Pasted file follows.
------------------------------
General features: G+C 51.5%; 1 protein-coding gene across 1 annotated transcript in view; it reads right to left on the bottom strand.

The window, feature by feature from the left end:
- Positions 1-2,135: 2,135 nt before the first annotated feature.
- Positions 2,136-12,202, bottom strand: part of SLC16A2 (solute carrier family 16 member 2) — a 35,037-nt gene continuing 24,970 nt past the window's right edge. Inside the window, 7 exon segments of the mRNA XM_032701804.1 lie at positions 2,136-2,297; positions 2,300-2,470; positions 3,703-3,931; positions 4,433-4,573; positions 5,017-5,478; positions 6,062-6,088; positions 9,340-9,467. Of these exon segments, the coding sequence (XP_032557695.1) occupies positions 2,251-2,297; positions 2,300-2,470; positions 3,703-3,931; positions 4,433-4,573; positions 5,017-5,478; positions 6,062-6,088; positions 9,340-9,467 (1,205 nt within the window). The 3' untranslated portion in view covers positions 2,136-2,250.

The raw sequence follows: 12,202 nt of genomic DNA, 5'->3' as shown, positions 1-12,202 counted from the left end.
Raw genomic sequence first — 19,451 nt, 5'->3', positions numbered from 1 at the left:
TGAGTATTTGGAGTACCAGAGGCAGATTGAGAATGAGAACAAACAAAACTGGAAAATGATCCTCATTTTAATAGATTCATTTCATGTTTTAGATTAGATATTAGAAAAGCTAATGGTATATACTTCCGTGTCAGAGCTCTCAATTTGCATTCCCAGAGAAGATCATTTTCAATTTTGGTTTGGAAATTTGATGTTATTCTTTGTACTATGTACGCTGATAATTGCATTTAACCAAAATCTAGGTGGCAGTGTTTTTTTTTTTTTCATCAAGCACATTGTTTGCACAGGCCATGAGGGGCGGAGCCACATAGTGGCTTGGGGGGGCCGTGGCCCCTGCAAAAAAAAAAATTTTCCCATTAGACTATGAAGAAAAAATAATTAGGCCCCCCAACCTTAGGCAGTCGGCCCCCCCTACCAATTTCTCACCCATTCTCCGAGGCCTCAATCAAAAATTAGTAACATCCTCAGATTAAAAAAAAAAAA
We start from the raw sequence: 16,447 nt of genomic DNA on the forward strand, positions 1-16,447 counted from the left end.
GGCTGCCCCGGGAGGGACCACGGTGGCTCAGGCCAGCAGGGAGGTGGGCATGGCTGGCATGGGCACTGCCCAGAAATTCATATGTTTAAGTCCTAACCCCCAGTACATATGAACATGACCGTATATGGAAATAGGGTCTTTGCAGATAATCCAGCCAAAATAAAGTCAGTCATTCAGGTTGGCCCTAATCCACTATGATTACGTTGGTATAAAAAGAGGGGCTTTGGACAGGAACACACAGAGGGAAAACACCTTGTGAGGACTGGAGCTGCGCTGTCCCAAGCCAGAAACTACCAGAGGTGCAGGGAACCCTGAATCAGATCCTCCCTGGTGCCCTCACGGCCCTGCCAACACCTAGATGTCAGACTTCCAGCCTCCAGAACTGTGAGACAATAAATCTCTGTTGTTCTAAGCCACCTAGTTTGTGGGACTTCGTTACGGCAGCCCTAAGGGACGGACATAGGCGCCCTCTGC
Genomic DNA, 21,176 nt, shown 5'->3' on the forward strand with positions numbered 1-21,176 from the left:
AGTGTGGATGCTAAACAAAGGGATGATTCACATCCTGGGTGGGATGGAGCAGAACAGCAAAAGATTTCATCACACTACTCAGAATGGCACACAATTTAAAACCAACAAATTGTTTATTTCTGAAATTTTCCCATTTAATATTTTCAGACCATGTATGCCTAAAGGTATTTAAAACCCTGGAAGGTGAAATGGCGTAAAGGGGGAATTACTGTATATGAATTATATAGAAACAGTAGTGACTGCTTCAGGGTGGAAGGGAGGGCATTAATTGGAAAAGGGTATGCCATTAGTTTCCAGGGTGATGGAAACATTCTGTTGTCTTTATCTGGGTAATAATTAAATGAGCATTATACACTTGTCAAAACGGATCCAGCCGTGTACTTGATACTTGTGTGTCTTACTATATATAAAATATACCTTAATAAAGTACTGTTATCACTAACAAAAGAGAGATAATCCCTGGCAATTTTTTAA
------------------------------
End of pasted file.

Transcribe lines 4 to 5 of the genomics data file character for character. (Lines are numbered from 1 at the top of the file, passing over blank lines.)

- Positions 2,136-12,202, bottom strand: part of SLC16A2 (solute carrier family 16 member 2) — a 35,037-nt gene continuing 24,970 nt past the window's right edge. Inside the window, 7 exon segments of the mRNA XM_032701804.1 lie at positions 2,136-2,297; positions 2,300-2,470; positions 3,703-3,931; positions 4,433-4,573; positions 5,017-5,478; positions 6,062-6,088; positions 9,340-9,467. Of these exon segments, the coding sequence (XP_032557695.1) occupies positions 2,251-2,297; positions 2,300-2,470; positions 3,703-3,931; positions 4,433-4,573; positions 5,017-5,478; positions 6,062-6,088; positions 9,340-9,467 (1,205 nt within the window). The 3' untranslated portion in view covers positions 2,136-2,250.

The raw sequence follows: 12,202 nt of genomic DNA, 5'->3' as shown, positions 1-12,202 counted from the left end.